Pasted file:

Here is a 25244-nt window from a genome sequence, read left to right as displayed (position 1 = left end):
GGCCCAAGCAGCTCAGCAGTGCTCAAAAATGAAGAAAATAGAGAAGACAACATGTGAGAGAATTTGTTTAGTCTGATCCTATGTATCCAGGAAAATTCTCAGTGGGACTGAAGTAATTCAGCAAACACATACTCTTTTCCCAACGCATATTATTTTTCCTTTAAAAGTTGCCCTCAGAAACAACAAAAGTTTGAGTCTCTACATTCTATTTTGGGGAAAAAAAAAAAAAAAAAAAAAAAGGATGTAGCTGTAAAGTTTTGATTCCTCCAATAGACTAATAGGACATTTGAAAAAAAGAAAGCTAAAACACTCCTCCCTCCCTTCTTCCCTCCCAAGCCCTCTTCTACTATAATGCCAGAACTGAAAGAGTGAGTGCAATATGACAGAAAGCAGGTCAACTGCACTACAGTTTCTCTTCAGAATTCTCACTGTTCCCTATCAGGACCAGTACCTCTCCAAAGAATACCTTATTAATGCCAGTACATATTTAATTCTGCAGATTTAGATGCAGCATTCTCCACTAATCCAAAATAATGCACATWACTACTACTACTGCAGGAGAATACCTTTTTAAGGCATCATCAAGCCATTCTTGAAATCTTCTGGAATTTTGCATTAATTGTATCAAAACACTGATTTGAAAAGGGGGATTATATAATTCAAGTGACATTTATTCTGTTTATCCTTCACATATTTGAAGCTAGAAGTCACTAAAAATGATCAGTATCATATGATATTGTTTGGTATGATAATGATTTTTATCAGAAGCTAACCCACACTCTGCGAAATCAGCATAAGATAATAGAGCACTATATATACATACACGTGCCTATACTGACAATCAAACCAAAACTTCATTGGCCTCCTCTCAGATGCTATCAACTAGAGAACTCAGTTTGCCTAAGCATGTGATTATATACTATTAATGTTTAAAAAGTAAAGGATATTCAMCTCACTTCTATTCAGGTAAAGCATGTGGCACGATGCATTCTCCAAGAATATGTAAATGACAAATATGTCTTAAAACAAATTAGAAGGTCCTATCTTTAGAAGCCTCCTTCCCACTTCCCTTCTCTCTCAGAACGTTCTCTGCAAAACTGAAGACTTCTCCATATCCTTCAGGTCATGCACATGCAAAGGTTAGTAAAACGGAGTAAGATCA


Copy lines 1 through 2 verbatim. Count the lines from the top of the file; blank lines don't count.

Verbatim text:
Here is a 25244-nt window from a genome sequence, read left to right as displayed (position 1 = left end):
GGCCCAAGCAGCTCAGCAGTGCTCAAAAATGAAGAAAATAGAGAAGACAACATGTGAGAGAATTTGTTTAGTCTGATCCTATGTATCCAGGAAAATTCTCAGTGGGACTGAAGTAATTCAGCAAACACATACTCTTTTCCCAACGCATATTATTTTTCCTTTAAAAGTTGCCCTCAGAAACAACAAAAGTTTGAGTCTCTACATTCTATTTTGGGGAAAAAAAAAAAAAAAAAAAAAAAGGATGTAGCTGTAAAGTTTTGATTCCTCCAATAGACTAATAGGACATTTGAAAAAAAGAAAGCTAAAACACTCCTCCCTCCCTTCTTCCCTCCCAAGCCCTCTTCTACTATAATGCCAGAACTGAAAGAGTGAGTGCAATATGACAGAAAGCAGGTCAACTGCACTACAGTTTCTCTTCAGAATTCTCACTGTTCCCTATCAGGACCAGTACCTCTCCAAAGAATACCTTATTAATGCCAGTACATATTTAATTCTGCAGATTTAGATGCAGCATTCTCCACTAATCCAAAATAATGCACATWACTACTACTACTGCAGGAGAATACCTTTTTAAGGCATCATCAAGCCATTCTTGAAATCTTCTGGAATTTTGCATTAATTGTATCAAAACACTGATTTGAAAAGGGGGATTATATAATTCAAGTGACATTTATTCTGTTTATCCTTCACATATTTGAAGCTAGAAGTCACTAAAAATGATCAGTATCATATGATATTGTTTGGTATGATAATGATTTTTATCAGAAGCTAACCCACACTCTGCGAAATCAGCATAAGATAATAGAGCACTATATATACATACACGTGCCTATACTGACAATCAAACCAAAACTTCATTGGCCTCCTCTCAGATGCTATCAACTAGAGAACTCAGTTTGCCTAAGCATGTGATTATATACTATTAATGTTTAAAAAGTAAAGGATATTCAMCTCACTTCTATTCAGGTAAAGCATGTGGCACGATGCATTCTCCAAGAATATGTAAATGACAAATATGTCTTAAAACAAATTAGAAGGTCCTATCTTTAGAAGCCTCCTTCCCACTTCCCTTCTCTCTCAGAACGTTCTCTGCAAAACTGAAGACTTCTCCATATCCTTCAGGTCATGCACATGCAAAGGTTAGTAAAACGGAGTAAGATCA